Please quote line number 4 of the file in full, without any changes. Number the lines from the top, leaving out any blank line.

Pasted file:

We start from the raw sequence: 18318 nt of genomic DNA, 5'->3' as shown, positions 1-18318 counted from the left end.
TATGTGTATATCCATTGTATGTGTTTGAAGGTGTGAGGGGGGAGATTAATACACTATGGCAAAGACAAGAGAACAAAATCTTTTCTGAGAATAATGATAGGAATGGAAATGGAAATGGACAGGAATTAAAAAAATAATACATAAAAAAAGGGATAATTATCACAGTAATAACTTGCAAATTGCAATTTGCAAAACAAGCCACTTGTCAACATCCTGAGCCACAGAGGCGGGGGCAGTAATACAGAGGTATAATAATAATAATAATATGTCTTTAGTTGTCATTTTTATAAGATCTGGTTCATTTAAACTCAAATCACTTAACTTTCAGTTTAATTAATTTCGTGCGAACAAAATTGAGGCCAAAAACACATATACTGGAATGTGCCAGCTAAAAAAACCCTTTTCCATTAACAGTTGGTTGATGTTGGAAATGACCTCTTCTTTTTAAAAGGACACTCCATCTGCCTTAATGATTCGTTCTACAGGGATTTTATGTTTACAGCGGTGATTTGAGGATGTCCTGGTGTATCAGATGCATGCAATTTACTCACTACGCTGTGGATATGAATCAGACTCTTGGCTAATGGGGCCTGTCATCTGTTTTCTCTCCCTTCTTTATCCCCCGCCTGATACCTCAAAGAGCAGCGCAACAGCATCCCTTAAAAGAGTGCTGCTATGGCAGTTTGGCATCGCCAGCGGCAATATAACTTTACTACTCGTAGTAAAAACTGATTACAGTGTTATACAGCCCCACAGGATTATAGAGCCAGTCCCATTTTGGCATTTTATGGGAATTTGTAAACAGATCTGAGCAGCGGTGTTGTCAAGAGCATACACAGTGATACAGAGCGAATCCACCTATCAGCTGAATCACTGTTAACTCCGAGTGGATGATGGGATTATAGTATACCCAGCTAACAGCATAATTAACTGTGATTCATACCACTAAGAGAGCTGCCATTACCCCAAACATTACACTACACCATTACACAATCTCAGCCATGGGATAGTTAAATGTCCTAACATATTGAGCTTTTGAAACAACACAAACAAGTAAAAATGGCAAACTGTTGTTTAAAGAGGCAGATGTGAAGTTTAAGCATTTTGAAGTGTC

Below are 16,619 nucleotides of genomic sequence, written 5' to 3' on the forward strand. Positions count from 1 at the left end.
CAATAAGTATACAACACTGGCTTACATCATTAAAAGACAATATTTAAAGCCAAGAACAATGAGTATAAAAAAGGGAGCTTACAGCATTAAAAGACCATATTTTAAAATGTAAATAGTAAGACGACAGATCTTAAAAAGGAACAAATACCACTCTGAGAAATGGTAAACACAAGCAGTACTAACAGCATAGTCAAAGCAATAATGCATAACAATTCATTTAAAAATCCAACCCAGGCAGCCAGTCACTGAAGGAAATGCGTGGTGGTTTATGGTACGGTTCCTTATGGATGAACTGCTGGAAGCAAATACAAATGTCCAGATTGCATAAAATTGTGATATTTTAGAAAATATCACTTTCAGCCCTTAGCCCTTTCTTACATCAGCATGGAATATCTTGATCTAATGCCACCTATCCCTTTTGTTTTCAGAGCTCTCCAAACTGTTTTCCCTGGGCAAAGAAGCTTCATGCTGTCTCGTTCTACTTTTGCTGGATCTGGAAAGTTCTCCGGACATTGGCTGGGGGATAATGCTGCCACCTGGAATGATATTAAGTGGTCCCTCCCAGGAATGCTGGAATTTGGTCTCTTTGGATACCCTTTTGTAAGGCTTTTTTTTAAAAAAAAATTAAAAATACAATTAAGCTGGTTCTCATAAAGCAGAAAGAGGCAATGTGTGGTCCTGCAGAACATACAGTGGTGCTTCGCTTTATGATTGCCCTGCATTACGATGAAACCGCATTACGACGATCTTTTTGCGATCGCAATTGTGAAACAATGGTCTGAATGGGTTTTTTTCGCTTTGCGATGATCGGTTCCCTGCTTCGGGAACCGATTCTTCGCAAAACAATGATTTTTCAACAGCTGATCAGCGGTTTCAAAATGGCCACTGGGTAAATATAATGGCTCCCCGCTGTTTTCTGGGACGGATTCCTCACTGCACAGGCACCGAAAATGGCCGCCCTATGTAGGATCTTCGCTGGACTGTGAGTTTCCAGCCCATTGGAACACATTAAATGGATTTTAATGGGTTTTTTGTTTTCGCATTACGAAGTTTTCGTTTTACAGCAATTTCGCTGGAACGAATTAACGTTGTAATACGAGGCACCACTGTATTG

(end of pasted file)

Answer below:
CAATAAGTATACAACACTGGCTTACATCATTAAAAGACAATATTTAAAGCCAAGAACAATGAGTATAAAAAAGGGAGCTTACAGCATTAAAAGACCATATTTTAAAATGTAAATAGTAAGACGACAGATCTTAAAAAGGAACAAATACCACTCTGAGAAATGGTAAACACAAGCAGTACTAACAGCATAGTCAAAGCAATAATGCATAACAATTCATTTAAAAATCCAACCCAGGCAGCCAGTCACTGAAGGAAATGCGTGGTGGTTTATGGTACGGTTCCTTATGGATGAACTGCTGGAAGCAAATACAAATGTCCAGATTGCATAAAATTGTGATATTTTAGAAAATATCACTTTCAGCCCTTAGCCCTTTCTTACATCAGCATGGAATATCTTGATCTAATGCCACCTATCCCTTTTGTTTTCAGAGCTCTCCAAACTGTTTTCCCTGGGCAAAGAAGCTTCATGCTGTCTCGTTCTACTTTTGCTGGATCTGGAAAGTTCTCCGGACATTGGCTGGGGGATAATGCTGCCACCTGGAATGATATTAAGTGGTCCCTCCCAGGAATGCTGGAATTTGGTCTCTTTGGATACCCTTTTGTAAGGCTTTTTTTTAAAAAAAAATTAAAAATACAATTAAGCTGGTTCTCATAAAGCAGAAAGAGGCAATGTGTGGTCCTGCAGAACATACAGTGGTGCTTCGCTTTATGATTGCCCTGCATTACGATGAAACCGCATTACGACGATCTTTTTGCGATCGCAATTGTGAAACAATGGTCTGAATGGGTTTTTTTCGCTTTGCGATGATCGGTTCCCTGCTTCGGGAACCGATTCTTCGCAAAACAATGATTTTTCAACAGCTGATCAGCGGTTTCAAAATGGCCACTGGGTAAATATAATGGCTCCCCGCTGTTTTCTGGGACGGATTCCTCACTGCACAGGCACCGAAAATGGCCGCCCTATGTAGGATCTTCGCTGGACTGTGAGTTTCCAGCCCATTGGAACACATTAAATGGATTTTAATGGGTTTTTTGTTTTCGCATTACGAAGTTTTCGTTTTACAGCAATTTCGCTGGAACGAATTAACGTTGTAATACGAGGCACCACTGTATTG